cleansing of the Croats and Muslims of Bosnia. The Serbs were the

ones supplying the Bosnian Serb army and the Yugoslav army which was

beating the Bosnian army into the ground. Still, the use of force was

not a serious option.

The goal of the international community, the EC. and the

United States was to solve the conflicts in the Balkans through

peaceful means yet everything that they did seemed to cause more

conflict. One plan that was do ?cantonize? the various regions in

Bosnia along ethnic lines. However, the EC insisted that whatever

plan was reached had to be put on the ballot for a referendum. The

Serbs argued that the Croats and Muslims would naturally outvote the

Serbs in favor of a unified, independent Bosnia. In February of 1992,

the EC and United States sponsored a summit in Lisbon where the

partitioning of Bosnia was agreed upon even though no lines were

actually drawn.

Alija Izetbegovic, the president of Bosnia and a Muslim,

seemed to be for the plan at the summit but once he returned home,

quickly changed his mind. Several factors contributed to this change

of heart. Izetbegovic knew that if the west did not intervene

militarily, Serbs would surely take over the country and the Muslim

population would be decimated. Furthermore, if he agreed to a

partition of Bosnia, at least a Bosnia would still exist. Bosnia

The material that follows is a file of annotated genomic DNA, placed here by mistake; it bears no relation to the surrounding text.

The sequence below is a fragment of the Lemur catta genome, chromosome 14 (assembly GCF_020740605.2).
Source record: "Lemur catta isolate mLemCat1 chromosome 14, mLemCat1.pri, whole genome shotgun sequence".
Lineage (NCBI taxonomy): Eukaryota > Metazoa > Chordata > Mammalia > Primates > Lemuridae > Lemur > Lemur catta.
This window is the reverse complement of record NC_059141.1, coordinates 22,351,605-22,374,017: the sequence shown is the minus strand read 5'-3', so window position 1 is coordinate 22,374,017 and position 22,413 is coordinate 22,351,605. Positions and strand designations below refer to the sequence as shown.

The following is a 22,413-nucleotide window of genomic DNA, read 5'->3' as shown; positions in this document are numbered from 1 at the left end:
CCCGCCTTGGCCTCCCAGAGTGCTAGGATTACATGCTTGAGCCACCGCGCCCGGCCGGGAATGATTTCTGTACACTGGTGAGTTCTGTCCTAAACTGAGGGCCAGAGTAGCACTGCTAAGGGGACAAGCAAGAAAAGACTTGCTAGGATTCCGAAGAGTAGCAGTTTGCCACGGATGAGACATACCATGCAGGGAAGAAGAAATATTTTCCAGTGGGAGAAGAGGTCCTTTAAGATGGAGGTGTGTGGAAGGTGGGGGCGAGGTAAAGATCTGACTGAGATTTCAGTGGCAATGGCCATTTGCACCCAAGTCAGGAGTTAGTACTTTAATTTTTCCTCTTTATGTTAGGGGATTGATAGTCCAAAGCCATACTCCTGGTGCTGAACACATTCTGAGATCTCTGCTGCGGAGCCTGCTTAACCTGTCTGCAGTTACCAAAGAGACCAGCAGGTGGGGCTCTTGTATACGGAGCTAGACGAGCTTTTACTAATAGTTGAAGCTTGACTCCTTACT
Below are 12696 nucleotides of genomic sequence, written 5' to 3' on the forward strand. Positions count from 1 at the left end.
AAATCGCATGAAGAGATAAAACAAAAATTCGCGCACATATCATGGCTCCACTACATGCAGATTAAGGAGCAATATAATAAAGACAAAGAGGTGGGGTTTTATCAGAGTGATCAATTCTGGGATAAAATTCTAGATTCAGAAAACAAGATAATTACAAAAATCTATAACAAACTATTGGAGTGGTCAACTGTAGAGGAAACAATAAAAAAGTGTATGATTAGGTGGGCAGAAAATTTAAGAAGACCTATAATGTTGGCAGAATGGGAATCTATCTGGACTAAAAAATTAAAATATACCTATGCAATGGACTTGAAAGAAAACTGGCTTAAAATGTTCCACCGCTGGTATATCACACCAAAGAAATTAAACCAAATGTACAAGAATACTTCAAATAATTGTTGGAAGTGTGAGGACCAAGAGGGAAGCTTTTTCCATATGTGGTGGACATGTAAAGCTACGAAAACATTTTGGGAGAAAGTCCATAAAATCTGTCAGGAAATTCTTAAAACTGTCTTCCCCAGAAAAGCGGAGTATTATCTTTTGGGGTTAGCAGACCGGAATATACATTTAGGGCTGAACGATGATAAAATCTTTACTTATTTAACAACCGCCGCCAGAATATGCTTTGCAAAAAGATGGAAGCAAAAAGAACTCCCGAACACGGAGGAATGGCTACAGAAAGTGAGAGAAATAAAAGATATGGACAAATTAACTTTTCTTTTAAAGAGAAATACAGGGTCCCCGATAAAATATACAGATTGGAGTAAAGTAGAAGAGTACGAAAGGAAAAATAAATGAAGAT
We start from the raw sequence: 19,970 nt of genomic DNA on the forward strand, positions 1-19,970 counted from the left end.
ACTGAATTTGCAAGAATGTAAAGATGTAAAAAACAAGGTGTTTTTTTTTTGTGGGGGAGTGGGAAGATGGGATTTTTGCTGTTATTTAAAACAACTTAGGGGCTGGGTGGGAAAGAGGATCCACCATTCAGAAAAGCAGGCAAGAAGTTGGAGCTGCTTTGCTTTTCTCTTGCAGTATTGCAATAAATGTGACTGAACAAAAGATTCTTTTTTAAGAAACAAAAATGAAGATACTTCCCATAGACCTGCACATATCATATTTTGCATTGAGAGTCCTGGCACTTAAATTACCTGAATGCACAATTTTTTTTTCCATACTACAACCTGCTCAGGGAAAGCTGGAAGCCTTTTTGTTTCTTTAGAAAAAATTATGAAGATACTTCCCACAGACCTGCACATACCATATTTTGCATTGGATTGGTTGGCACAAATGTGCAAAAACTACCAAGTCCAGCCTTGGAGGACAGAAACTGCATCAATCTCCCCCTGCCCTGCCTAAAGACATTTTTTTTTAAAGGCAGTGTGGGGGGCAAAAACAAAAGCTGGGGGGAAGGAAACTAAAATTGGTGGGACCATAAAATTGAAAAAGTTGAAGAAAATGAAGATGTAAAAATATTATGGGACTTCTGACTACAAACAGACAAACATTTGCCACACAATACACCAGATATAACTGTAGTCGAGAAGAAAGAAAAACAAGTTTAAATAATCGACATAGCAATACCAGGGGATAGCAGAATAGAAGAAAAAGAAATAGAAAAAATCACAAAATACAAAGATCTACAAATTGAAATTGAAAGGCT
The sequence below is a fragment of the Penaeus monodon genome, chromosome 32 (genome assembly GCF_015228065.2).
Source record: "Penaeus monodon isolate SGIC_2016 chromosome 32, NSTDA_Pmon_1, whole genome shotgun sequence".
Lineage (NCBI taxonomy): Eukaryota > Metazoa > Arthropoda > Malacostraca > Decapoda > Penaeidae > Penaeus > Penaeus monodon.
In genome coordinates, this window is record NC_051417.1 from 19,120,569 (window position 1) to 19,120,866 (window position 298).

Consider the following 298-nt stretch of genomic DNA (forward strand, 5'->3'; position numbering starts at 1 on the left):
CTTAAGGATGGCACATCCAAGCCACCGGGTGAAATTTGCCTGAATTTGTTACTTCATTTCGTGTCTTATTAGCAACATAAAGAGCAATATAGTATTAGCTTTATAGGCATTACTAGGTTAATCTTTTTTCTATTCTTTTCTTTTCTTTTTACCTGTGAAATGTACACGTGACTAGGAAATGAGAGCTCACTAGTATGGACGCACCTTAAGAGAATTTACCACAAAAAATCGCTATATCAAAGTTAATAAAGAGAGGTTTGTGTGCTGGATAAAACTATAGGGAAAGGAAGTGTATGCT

itself would have to be large enough to show up on a map or it would

most certainly be absorbed by either Croatia or by Serbia

(Yugoslavia). However, when Izetbegovic returned home to Sarajevo, he

found that there was little to no support for the plan and that it was

in his best interests to abandon it (Bennett, 236-239).

What good would a division of Bosnia do? It obviously rewards

the Serbs for being the aggressors and punishes the Bosnian Muslims

for wanting an independence that the United States and European

Community had already to recognize. Furthermore, partitioning Bosnia

would have broken up the state into microstates with little to no

cohesion. Pockets of Serbs would be living among pockets of Croats

and pockets of Muslims. What kind of country would that be? There is

no clear majority in Bosnia therefore, the government would be in a

constant state of gridlock with nothing getting accomplished because

each canton could be voting along ethnic lines.

However, Serbs had control of most of the country. While in

control, they sought to consolidate their hold on lands in eastern

Bosnia as well as a section of northwestern Bosnia where large Serb

populations lived. The also selected as their target a narrow

corridor of land that connected the two regions of Bosnia that they

controlled. Once in control, they began campaigns to rid their

targeted regions of other ethnic groups. Murder and assault were some

of the options but the Serbs also relied on rape as a means of ethnic

cleansing (Donia and Fine, 247).

ОТКРЫТЬ САМ ДОКУМЕНТ В НОВОМ ОКНЕ

Комментариев на модерации: 1.

ДОБАВИТЬ КОММЕНТАРИЙ [можно без регистрации]

Ваше имя:

Комментарий